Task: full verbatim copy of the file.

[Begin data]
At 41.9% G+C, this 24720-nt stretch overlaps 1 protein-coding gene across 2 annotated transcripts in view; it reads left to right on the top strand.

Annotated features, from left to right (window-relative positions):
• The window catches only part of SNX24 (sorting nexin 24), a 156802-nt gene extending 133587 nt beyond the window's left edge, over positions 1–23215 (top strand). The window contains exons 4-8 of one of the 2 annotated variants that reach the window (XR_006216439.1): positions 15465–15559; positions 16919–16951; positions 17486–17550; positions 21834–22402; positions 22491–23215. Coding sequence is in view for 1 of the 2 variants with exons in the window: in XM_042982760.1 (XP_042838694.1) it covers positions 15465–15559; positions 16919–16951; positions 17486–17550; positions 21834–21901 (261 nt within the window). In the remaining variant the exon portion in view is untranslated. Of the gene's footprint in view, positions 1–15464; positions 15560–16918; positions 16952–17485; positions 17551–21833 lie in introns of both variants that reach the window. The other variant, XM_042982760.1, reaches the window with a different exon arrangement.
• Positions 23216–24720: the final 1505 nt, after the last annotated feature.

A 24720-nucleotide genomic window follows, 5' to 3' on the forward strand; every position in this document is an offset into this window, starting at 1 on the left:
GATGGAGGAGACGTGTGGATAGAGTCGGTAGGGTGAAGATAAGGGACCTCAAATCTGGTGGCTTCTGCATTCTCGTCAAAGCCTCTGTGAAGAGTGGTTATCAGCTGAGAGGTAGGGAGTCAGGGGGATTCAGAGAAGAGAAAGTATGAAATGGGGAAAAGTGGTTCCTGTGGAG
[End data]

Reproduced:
At 41.9% G+C, this 24720-nt stretch overlaps 1 protein-coding gene across 2 annotated transcripts in view; it reads left to right on the top strand.

Annotated features, from left to right (window-relative positions):
• The window catches only part of SNX24 (sorting nexin 24), a 156802-nt gene extending 133587 nt beyond the window's left edge, over positions 1–23215 (top strand). The window contains exons 4-8 of one of the 2 annotated variants that reach the window (XR_006216439.1): positions 15465–15559; positions 16919–16951; positions 17486–17550; positions 21834–22402; positions 22491–23215. Coding sequence is in view for 1 of the 2 variants with exons in the window: in XM_042982760.1 (XP_042838694.1) it covers positions 15465–15559; positions 16919–16951; positions 17486–17550; positions 21834–21901 (261 nt within the window). In the remaining variant the exon portion in view is untranslated. Of the gene's footprint in view, positions 1–15464; positions 15560–16918; positions 16952–17485; positions 17551–21833 lie in introns of both variants that reach the window. The other variant, XM_042982760.1, reaches the window with a different exon arrangement.
• Positions 23216–24720: the final 1505 nt, after the last annotated feature.

A 24720-nucleotide genomic window follows, 5' to 3' on the forward strand; every position in this document is an offset into this window, starting at 1 on the left:
GATGGAGGAGACGTGTGGATAGAGTCGGTAGGGTGAAGATAAGGGACCTCAAATCTGGTGGCTTCTGCATTCTCGTCAAAGCCTCTGTGAAGAGTGGTTATCAGCTGAGAGGTAGGGAGTCAGGGGGATTCAGAGAAGAGAAAGTATGAAATGGGGAAAAGTGGTTCCTGTGGAG